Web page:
Dr. S. Nandhakumar, the HOD of journalism and mass communications at Periyar University, was another esteemed speaker who added valuable insights into the discussions. He spoke of the importance of data collection, and how it can be used to enhance a piece of writing that created greater impact in readers’ minds. To promote greater introspection, he asked the media to not only write more hard-hitting stories but also create awareness among the public on the ramifications of not planning for sustainable mobility.
B Thangaraj Rase Rajan, Bicycle Mayor of Salem, spoke of his personal experience of riding long distances on his bicycle. He encouraged young children, adults, and the general public alike to follow his examples and put their cycles to better use. He also used the platform to share key issues that cyclists face today, namely, the lack of consideration of motorists and the non-availability of cycling infrastructure. He stated that very often motorists were not accommodating of bicyclists, often cornering them into small spaces or forcing them to stop to let the motorist pass. This led to his second point, which was that the government must make efforts to build infrastructure thoughtful of the needs of cyclists. Given the obvious benefits that a higher bicycle-riding population would have on the environment, these recommendations must be taken seriously. Furthermore, he suggested the media create separate columns in their respective newspapers, covering and providing awareness of the livelihood of cyclists, in order for the general public to become more understanding of their needs.
Venue: Press Club Date: 4th March 2023
CAG, in collaboration with the Tirunelveli District Consumer Awareness Movement, conducted a media workshop at Tirunelveli. The workshop was attended by various media personnel including local journalists, senior reporters from the visual and print media. The workshop aimed to discuss the role of the media in promoting sustainable road infrastructure development, given its need in all recent urban development projects.
Divya Arvind from CAG talked about the recent pedestrian study conducted in Tirunelveli where a perception survey of pedestrians and a road audit of some arterial roads was conducted. The outcomes from the survey showed that more than 75% of people in Tirunelveli regularly walk, yet the pedestrian infrastructure such as footpaths and streetlights is in poor condition. As these are often neglected issues, she asked the media to highlight such mobility issues. Prior to this, a media analysis was conducted and the outcomes were presented to the journalists. The analysis covered major Tamil and English articles from both online and newspaper prints. The analysis found that the concept of sustainable mobility is often not highlighted in many transport-related articles. In addition, the majority of the mobility-related articles only focus on motorists and very few articles are not written from the perspective of marginalized road users such as pedestrians and cyclists. This situation needs to be improved by including the concept of sustainable mobility in all transport related articles and include perspectives of all road users.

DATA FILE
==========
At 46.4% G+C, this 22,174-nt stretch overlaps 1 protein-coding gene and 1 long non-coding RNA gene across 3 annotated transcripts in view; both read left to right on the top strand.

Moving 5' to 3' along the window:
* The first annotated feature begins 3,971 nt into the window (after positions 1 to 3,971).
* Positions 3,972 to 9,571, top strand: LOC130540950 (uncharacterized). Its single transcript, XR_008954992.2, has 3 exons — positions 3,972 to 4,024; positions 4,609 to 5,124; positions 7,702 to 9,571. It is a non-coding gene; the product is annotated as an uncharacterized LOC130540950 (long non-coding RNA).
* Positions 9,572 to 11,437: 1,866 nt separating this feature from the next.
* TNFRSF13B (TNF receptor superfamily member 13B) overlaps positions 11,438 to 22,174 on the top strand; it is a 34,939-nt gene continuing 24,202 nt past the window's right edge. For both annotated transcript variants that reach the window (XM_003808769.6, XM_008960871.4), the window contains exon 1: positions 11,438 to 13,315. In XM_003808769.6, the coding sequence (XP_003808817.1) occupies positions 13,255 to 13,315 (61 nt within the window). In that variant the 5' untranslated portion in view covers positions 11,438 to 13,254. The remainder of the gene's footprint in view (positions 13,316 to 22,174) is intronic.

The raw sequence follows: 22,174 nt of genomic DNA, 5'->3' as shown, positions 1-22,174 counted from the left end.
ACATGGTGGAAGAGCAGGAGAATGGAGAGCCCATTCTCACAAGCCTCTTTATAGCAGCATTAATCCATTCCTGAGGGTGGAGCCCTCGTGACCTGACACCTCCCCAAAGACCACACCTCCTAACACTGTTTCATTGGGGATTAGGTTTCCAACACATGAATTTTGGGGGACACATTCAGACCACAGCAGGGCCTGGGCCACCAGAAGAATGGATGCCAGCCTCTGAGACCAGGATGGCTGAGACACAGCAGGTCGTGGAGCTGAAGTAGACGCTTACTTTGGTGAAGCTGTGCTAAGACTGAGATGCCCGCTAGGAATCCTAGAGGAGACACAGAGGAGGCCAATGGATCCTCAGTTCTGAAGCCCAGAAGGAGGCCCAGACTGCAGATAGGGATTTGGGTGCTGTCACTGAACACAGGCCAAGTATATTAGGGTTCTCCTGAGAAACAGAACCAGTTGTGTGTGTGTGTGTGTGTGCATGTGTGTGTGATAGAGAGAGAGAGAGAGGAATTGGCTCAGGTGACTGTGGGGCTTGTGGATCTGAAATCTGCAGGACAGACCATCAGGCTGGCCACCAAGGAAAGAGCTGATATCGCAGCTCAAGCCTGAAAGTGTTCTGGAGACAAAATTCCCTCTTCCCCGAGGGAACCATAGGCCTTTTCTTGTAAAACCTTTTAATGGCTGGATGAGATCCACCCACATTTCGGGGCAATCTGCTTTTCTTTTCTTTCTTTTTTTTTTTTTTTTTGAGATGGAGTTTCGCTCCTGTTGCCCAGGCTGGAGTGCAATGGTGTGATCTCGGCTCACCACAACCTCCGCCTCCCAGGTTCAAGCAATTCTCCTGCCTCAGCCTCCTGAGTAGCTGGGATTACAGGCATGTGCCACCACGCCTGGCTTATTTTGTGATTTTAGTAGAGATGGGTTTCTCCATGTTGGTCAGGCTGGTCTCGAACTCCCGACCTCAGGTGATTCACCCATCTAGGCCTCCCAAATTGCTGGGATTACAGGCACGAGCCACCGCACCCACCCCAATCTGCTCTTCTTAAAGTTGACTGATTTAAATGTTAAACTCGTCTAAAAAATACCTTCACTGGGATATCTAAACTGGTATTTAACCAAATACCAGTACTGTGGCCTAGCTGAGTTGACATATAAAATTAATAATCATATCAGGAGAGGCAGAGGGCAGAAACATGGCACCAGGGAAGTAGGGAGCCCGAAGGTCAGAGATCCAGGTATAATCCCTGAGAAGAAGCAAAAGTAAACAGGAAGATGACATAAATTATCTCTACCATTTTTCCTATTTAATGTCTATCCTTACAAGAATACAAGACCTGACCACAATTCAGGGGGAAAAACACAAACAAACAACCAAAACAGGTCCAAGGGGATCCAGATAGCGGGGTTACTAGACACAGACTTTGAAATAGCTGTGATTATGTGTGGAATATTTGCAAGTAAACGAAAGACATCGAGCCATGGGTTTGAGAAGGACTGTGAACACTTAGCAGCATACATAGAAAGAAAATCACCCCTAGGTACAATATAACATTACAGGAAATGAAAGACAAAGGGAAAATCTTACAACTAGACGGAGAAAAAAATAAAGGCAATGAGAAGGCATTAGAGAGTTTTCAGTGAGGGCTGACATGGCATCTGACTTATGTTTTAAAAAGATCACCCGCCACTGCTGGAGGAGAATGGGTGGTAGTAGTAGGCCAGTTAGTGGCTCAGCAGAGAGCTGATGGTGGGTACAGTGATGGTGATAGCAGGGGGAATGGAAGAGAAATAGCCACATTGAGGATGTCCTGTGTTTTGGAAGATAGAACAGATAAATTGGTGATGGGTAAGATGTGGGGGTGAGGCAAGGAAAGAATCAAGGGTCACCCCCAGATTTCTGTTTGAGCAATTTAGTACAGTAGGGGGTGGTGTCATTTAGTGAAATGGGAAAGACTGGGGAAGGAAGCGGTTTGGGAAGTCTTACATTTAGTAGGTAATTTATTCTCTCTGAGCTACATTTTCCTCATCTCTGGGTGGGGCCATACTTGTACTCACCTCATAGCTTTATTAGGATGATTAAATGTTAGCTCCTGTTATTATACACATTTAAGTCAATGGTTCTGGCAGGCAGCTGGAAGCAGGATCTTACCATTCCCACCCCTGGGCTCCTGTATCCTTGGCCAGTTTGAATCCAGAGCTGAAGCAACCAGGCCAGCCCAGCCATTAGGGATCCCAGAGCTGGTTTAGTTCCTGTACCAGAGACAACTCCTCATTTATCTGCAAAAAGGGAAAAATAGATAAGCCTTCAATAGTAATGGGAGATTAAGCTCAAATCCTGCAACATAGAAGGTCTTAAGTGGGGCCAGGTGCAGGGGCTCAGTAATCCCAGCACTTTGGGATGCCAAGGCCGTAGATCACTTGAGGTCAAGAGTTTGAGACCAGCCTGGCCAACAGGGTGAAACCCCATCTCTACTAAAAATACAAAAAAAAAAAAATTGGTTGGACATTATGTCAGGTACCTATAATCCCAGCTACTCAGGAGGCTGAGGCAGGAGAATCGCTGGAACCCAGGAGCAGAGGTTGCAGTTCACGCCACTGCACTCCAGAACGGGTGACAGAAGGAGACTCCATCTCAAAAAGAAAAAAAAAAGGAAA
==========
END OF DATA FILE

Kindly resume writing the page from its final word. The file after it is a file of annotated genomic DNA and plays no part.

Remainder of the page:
Pechi Muttu, Tirunelveli traffic police inspector, joined the event and spoke about road safety in Tirunelveli. He spoke about the various methods used by the traffic police to control traffic and reduce road accidents. He also requested motorists to respect the pedestrians on the road by sharing the roads with them by not encroaching onto footpaths. In addition, Mupidathi, senior reporter from Nellai Dinamalar highlighted the pivotal role that the media could play in encouraging and endorsing sustainable development. The event concluded with a Q&A session and discussion on the prevailing transport issues in Tirunelveli and ways to incorporate the concept of sustainability at various levels.
Picture 3 (In Tirunelveli): Divya Arvind from CAG spoke about the poor conditions of pedestrian infrastructure and ways to improve pedestrian safety.